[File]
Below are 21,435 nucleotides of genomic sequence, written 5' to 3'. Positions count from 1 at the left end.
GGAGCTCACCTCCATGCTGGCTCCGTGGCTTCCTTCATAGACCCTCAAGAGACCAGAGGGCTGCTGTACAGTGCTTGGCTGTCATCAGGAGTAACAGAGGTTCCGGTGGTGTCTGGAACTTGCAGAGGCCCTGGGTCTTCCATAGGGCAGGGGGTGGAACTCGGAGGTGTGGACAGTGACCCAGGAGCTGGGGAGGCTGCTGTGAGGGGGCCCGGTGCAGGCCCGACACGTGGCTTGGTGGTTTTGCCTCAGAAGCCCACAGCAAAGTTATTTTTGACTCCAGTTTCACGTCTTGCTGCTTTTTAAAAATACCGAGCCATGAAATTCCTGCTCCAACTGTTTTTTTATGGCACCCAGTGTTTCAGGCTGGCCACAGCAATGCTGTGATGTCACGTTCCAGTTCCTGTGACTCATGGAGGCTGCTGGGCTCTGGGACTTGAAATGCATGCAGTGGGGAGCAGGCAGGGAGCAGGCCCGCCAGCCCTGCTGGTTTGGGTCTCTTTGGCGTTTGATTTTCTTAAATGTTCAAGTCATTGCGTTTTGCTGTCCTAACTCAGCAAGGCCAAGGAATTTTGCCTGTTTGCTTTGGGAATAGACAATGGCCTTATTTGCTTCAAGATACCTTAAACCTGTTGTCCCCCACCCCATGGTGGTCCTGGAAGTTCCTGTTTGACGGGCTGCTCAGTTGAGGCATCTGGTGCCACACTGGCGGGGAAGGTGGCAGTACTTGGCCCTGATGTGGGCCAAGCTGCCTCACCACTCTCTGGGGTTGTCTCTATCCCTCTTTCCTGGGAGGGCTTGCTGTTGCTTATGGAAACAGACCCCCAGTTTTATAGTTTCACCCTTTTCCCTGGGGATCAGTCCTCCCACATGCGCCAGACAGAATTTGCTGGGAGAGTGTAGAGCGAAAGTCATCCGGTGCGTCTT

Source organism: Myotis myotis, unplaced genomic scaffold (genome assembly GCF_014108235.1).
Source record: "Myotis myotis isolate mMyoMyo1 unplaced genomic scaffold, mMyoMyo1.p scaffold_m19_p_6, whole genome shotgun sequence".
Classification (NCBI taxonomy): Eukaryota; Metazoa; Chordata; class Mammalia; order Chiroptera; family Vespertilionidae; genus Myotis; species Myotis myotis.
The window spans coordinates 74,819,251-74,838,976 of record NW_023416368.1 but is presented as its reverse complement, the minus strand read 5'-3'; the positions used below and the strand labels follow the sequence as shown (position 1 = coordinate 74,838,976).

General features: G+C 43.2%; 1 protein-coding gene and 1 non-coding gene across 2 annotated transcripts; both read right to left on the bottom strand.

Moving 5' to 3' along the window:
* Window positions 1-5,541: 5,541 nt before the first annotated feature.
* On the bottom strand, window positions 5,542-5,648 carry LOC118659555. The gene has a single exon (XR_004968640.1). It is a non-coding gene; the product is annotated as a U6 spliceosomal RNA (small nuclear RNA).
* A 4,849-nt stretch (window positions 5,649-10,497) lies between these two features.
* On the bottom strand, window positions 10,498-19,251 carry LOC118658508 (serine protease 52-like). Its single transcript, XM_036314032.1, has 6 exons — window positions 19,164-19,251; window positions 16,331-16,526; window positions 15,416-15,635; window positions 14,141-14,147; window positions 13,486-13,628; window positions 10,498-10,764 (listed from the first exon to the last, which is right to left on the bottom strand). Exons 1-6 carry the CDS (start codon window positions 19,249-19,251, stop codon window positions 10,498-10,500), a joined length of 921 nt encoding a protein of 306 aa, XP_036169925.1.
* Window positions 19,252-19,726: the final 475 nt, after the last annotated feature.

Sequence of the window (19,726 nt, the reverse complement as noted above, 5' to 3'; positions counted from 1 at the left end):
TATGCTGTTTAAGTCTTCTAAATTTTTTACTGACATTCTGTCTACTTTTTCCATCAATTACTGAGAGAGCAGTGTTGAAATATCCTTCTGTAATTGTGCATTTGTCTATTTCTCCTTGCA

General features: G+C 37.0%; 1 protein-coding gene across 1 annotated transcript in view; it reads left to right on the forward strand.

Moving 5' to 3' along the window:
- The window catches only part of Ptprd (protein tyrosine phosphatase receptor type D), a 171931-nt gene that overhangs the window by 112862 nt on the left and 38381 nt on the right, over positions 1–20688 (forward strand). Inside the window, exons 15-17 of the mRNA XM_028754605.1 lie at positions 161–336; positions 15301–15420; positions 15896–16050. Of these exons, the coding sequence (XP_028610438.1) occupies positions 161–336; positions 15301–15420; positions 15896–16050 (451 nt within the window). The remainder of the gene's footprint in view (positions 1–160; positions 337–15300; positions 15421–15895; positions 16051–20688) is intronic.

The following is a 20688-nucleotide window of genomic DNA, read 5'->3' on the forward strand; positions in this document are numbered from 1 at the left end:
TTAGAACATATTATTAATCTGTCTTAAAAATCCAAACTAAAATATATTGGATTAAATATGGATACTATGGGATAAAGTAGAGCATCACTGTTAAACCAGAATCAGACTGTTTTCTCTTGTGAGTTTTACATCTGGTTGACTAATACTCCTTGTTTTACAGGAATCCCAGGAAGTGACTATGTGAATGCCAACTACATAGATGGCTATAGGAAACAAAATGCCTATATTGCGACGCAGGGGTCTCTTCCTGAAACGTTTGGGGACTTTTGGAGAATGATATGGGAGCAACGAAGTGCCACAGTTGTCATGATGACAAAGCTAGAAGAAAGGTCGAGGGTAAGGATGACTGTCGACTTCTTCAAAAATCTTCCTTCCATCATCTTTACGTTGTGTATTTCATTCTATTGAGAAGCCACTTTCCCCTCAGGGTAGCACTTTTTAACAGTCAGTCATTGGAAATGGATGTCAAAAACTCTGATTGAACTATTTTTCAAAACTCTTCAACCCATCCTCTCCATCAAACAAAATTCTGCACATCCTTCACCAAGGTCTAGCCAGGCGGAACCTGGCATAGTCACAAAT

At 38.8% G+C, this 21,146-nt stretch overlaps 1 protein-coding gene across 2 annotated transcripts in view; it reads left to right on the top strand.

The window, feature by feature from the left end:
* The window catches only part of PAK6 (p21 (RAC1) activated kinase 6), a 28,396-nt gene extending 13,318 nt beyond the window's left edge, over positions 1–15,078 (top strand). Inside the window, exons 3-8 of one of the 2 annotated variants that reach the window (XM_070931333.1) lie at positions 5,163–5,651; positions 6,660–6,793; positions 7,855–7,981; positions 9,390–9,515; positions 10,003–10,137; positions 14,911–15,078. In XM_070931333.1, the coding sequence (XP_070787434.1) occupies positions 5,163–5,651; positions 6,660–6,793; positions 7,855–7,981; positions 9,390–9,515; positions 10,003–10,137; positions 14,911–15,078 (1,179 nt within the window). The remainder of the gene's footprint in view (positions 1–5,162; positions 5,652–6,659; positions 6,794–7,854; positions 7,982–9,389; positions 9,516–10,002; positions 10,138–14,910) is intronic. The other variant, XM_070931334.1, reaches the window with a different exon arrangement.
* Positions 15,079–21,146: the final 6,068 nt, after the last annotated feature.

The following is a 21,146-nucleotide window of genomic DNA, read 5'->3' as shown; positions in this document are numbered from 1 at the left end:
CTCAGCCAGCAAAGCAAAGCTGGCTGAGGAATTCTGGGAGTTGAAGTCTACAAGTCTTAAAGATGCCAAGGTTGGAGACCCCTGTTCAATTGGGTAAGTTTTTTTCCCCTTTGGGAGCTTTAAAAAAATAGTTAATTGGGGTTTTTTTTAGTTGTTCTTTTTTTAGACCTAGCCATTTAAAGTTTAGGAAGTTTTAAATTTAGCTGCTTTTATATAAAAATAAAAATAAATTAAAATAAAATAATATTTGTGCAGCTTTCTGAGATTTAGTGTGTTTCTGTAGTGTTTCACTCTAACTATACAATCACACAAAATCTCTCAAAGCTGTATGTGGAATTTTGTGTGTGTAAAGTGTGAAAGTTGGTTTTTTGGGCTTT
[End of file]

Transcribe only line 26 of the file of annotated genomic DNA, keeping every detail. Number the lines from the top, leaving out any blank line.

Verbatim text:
CTCAGCCAGCAAAGCAAAGCTGGCTGAGGAATTCTGGGAGTTGAAGTCTACAAGTCTTAAAGATGCCAAGGTTGGAGACCCCTGTTCAATTGGGTAAGTTTTTTTCCCCTTTGGGAGCTTTAAAAAAATAGTTAATTGGGGTTTTTTTTAGTTGTTCTTTTTTTAGACCTAGCCATTTAAAGTTTAGGAAGTTTTAAATTTAGCTGCTTTTATATAAAAATAAAAATAAATTAAAATAAAATAATATTTGTGCAGCTTTCTGAGATTTAGTGTGTTTCTGTAGTGTTTCACTCTAACTATACAATCACACAAAATCTCTCAAAGCTGTATGTGGAATTTTGTGTGTGTAAAGTGTGAAAGTTGGTTTTTTGGGCTTT